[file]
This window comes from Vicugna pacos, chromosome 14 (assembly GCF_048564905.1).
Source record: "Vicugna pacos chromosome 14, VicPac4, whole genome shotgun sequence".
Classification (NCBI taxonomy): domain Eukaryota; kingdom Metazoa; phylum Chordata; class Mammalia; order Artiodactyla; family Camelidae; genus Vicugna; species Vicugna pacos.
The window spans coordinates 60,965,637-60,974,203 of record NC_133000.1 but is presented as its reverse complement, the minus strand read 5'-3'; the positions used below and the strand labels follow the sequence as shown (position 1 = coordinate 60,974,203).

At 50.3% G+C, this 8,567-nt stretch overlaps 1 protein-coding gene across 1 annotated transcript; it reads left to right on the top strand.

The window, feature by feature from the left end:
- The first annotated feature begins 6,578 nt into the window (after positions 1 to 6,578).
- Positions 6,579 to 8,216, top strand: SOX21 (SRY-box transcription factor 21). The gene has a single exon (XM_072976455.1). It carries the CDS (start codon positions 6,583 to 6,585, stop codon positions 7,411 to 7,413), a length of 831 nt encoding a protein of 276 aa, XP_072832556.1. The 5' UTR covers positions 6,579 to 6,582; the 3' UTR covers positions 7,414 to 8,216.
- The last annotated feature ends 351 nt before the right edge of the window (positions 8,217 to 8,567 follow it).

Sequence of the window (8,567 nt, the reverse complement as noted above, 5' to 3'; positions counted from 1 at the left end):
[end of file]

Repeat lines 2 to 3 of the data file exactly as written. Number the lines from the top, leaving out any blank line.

Source record: "Vicugna pacos chromosome 14, VicPac4, whole genome shotgun sequence".
Classification (NCBI taxonomy): domain Eukaryota; kingdom Metazoa; phylum Chordata; class Mammalia; order Artiodactyla; family Camelidae; genus Vicugna; species Vicugna pacos.